Friday, 29 March 2013

Heaps' law

In linguistics, Heaps' law is an empirical law which describes the number of distinct words in a document (or set of documents) as a function of the document length.

Heaps' law means that as more instance text is gathered, there will be diminishing returns in terms of discovery of the full vocabulary from which the distinct terms are drawn.


Tuesday, 26 March 2013

Ear stretching dangers

The point of no return beyond which the hole will not return to normal varies

One danger is a blow-out, where ear flesh extrudes

Proponents say stretching should never hurt and that pain is usually a sign something has gone wrong

Reconstructive surgery to restore a stretched ear is possible but can be expensive

See full article on “Ear stretching: Why is lobe 'gauging' growing in popularity?” at

Saturday, 23 March 2013

Children react to sex education

Column 8 in the Sydney Morning Herald (yes, once again) has been printing some readers' anecdotes of what their young children said after they came back from school on the day they were told the facts  about sexual intercourse. Readers' accounts in Col. 8 are nearly always pretty funny, but with this theme, there were no less than three accounts provided which I thought funny enough to warrant a space here. I paraphrase some details:

Story 1.
8 year old girl comes home after "birds and bees" lesson. "Mum", she says seriously, looking her right in the eyes, "The family line stops right here."

Story 2.
Girl comes home as above. With her four year old brother nearby, she confronts her parents: "I'm not speaking to either of you. You did it TWICE!"

Story 3.
As above. Girl muses: "I can see my parents doing something like that. But not the Queen, not her…"

from alt.usage.english

Wednesday, 20 March 2013

Ejection Tie Club

We run an exclusive Ejection Tie Club for all pilots that have used one of our ejection seats. Life membership of the Ejection Tie Club is confined solely to persons who have ejected from an aircraft, in an emergency, using a Martin-Baker ejection seat which has thereby saved their life.


Sunday, 17 March 2013

What is the origin of word “bistro”?

A bistro is a familiar name for a café serving moderately priced simple meals in an unpretentious setting, especially in Paris; bistros have become increasingly popular with tourists.

The word stems from the Russian word быстро (bystro) which means 'Hurry'. Russian soldiers occupying France after the Napoleonic Wars would frequently demand that French civilians serve their food quickly, shouting the word that evolved into the neologism 'Bistro' at them.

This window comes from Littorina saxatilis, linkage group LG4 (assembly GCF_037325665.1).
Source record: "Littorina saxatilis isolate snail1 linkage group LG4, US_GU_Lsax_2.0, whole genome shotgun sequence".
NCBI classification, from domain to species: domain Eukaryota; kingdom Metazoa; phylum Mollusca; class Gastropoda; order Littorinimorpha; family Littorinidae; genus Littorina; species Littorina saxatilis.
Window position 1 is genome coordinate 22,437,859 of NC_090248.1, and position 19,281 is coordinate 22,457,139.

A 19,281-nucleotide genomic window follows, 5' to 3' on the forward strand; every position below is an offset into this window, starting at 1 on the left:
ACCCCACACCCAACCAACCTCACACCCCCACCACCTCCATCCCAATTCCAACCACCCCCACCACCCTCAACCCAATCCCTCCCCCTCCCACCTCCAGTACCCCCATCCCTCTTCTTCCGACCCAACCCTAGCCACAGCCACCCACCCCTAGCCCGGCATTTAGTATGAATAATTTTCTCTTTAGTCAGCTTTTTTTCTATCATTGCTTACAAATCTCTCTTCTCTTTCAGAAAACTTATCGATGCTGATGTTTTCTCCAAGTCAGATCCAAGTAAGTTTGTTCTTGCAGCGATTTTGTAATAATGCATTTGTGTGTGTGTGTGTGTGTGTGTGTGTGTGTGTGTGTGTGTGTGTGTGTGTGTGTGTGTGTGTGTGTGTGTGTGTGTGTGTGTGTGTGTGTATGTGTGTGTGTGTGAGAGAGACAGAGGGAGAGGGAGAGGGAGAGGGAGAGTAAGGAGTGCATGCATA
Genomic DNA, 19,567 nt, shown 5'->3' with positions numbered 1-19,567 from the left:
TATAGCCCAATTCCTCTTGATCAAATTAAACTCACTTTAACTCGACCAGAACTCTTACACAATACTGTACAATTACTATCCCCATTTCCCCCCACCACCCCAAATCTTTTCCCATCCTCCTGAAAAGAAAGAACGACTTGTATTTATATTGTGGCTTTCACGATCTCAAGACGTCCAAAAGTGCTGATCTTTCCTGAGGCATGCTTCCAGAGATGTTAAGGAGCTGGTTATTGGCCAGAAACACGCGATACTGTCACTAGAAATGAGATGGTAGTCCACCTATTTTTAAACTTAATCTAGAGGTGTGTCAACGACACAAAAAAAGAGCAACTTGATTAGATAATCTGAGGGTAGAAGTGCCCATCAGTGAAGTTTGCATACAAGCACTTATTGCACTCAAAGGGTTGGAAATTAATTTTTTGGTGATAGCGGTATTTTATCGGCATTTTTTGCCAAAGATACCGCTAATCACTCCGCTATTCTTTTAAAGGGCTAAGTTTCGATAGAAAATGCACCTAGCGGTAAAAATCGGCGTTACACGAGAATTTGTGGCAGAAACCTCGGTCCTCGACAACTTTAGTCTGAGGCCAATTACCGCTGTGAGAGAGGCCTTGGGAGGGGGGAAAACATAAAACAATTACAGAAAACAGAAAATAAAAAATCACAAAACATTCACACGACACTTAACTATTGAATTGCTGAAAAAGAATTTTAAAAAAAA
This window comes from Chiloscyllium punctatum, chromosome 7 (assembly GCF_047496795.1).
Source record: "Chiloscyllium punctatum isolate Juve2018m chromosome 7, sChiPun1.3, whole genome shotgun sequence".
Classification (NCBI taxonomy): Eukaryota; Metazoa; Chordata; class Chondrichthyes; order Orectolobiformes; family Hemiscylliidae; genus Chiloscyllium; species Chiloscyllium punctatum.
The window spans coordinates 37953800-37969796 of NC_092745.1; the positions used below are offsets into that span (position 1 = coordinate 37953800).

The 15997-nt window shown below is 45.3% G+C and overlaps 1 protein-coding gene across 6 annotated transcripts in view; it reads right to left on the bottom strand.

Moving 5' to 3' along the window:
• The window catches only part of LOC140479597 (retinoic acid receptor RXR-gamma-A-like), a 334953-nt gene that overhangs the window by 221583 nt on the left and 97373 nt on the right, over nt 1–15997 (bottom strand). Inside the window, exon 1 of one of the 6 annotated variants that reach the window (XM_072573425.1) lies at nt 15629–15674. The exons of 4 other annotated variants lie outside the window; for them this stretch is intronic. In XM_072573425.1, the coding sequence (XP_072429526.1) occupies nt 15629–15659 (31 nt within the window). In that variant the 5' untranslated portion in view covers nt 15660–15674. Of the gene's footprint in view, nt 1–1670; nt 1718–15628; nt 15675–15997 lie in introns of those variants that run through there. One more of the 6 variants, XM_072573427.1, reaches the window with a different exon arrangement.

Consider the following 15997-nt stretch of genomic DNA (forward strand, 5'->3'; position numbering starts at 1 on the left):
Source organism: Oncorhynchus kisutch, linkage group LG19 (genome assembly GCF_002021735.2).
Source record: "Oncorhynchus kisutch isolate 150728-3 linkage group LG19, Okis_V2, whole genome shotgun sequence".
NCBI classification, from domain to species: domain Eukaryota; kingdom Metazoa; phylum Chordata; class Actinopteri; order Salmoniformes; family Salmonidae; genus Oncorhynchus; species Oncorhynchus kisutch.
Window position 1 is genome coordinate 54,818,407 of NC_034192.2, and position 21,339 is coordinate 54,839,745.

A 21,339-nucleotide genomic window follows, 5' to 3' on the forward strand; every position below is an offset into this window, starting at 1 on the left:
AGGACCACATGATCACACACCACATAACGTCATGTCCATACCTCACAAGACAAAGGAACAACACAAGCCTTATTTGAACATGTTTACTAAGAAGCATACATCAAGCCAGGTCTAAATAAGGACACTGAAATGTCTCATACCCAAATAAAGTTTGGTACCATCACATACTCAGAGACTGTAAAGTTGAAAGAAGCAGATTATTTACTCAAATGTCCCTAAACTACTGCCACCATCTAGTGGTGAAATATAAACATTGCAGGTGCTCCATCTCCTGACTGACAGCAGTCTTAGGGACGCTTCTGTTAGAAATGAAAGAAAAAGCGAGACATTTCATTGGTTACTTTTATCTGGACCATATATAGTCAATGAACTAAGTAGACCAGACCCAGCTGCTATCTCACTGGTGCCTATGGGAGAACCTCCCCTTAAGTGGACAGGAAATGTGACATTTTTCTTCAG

Thursday, 14 March 2013


Gobbinland is part of Oswaldtwistle

Gobbinland is the area of Ossy "above t' lamp". The lamp is the one outside the Carnegie Library on Union Road. The western boundary is the bridge over Cocker Brook. The northern and southern boundaries are probably the fields past White Ash and Duckworth Hill Lane respectively. It's all a bit vague but perhaps this website will shed some light on it, I am not an expert so this website depends on your input.

See full article at

Tuesday, 12 March 2013

The Feather of Maat

The Ancient Egyptians believed that when you died, you travelled to the Hall of the Dead.
There Anubis weighed your heart against the feather of Ma'at.
If your heart was lighter than the feather, you lived for ever.
If your heart was heavier than the feather then it was eaten by the demon Ammit, the Destroyer.

We still talk of "a heart as light as a feather" to mean care-free, and "heavy-hearted" to mean sad.



“Evil words and deeds made the heart heavy, and after death Anubis weighed your heart on a balance scale against the Feather of Maat. If your heart weighed more than the feather, the baboon-headed god, Thoth, tossed it to the monster Ammut to eat.

From The Book of the Dead, by Douglas Preston, Lincoln Child

Saturday, 9 March 2013

The Spell As You Pronounce Universal project

SaypU: the simple universal phonetic alphabet

Wii aar bilding ɘ list ɘv wɘɘrdz frɘm ool langwijiz speld yuuzing ɘ simpɘl and singɘl 24-letɘr alfɘbet. This wud fɘsiliteyt kɘmyuunikeyshn in forɘn langwijiz and mayt meyk ɘs ool moor owpn tu ɘthɘr kɘltshɘrz.

We are building a list of words from all languages spelled using a simple and single 24-letter alphabet. This would facilitate communication in foreign languages and might make us all more open to other cultures.

This is a collaborative project that is being developed based on users’ contributions. Therefore, for this experiment to succeed, we need your help in adding, correcting and voting on the spelling of words in the database

See more at